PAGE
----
Matt: We’ve heard a range of examples of what we would consider either abuse or misuse of enduring documents. A lot of the cases that were presented to us as part of our elder abuse inquiry were not cases of people doing bad things, but they were cases where perhaps the attorney or the guardian didn’t really understand the nature of their role and what their powers were and what the limitations were. You’ll see in our Report a lot of our recommendations go to ensuring that when people are appointed as an enduring attorney or guardian that they understand the nature of their role and their responsibilities. To a lesser extent there is some deliberate abuse of enduring documents and some of the examples we saw were essentially arranging for an older person to make an enduring document appointing a person in circumstances where it was alleged that that person really didn’t have decision-making ability. We have examples where there were multiple enduring documents signed and it was unclear as to the order of those documents. They hadn’t be properly revoked and so there were multiple people alleging they had authority to act. We’ve also seen examples where a forgery or amendments to enduring documents in circumstances where there wasn’t consent to those arrangements. There’s a broad spectrum from unintentional misguided conduct through to fraud, and I think in that context it is always mindful to remember that these are voluntary appointments and the vast majority of people are acting as an attorney or guardian with the best of intentions and often in very difficult circumstances.

Marie-Claire: What are some of the key recommendations we’ve made in this area and given the examples you were just talking about of elder abuse in relation to enduring documents, how would these recommendations help prevent those situations from arising?

Matt: We’ve got, essentially, three key recommendations in respect of enduring documents. The first is to establish a register of enduring documents. The register is really designed to enable people to identify documents that have been made so when someone goes to the bank and presents an enduring power of attorney the bank can quickly look online to confirm that that is a current and non-revoked power of attorney. That addresses one of the key concerns in terms of multiple documents being potentially floating around and a lack of clarity as to which is the most current one. And that’s of great concern in terms of the older person’s wishes, but also creates difficulties for banks and other institutions that are trying to facilitate transactions that rely on that enduring document.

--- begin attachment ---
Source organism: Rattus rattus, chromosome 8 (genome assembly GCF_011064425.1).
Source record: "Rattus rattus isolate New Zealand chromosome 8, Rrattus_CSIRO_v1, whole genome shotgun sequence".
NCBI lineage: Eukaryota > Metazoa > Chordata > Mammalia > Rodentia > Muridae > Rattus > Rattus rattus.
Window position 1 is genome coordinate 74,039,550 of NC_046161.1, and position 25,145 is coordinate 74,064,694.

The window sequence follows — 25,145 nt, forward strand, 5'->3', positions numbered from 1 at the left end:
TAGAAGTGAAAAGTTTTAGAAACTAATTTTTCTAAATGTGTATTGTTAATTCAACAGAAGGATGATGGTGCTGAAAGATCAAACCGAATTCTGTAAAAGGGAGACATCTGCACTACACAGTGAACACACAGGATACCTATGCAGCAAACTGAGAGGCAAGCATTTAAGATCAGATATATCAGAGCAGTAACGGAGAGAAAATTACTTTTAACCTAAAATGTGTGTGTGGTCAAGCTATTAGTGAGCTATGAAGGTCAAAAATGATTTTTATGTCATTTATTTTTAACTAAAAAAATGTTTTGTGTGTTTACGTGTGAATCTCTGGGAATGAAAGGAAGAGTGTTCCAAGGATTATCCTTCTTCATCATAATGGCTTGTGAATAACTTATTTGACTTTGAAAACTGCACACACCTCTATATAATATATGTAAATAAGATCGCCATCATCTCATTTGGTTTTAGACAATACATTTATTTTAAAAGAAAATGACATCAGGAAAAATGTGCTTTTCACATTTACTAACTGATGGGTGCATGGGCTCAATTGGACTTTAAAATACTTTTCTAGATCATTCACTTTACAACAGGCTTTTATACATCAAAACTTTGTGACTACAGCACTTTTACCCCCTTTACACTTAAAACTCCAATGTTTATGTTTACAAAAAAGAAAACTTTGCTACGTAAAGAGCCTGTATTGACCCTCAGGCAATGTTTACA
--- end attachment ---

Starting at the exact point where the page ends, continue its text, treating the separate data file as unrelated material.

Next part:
The register will also help identify when an enduring document has been appropriately, what we call 'activated', which means that the attorney is actually using the document, recognising that in a lot of cases these are made often decades in advance and they’re not used and they don’t come into force until someone has lost or has impaired decision-making ability.

The second suite of reforms that we proposed are really designed to build in safeguards and this goes to the idea that, we said at the start of this chat, that enduring documents are both really, really important in terms of upholding individual choice and autonomy, but they can be abused. The types of safeguards that we think are important are ensuring that these documents are appropriately witnessed and part of that witnessing requirement is ensuring that the attorney and the guardian actually understands the nature of these appointments, that they don’t just sign it without thinking about the obligations that they’re taking on. We think that’s a really important reform to improve understanding of these documents.

The third reform that we’re proposing is that state and territory tribunals have the jurisdiction to provide compensation where these documents are abused and we think having an easily accessible forum for address will provide greater access to remedy in the rare event that these documents are abused. We think taken together the register, the safeguards and the compensation through the tribunal, that we can provide a robust framework for enduring documents that recognises that they are important planning tools and to help minimise the risk of elder financial abuse

Marie-Claire: Great, well thank you for talking us through that. Enduring documents are just one aspect of the Elder Abuse Inquiry and the recommendations for reform. To find out more, you can download the whole report at www.alrc.gov.au. Thanks Matt and congratulations on a great report.

Matt: Thank you.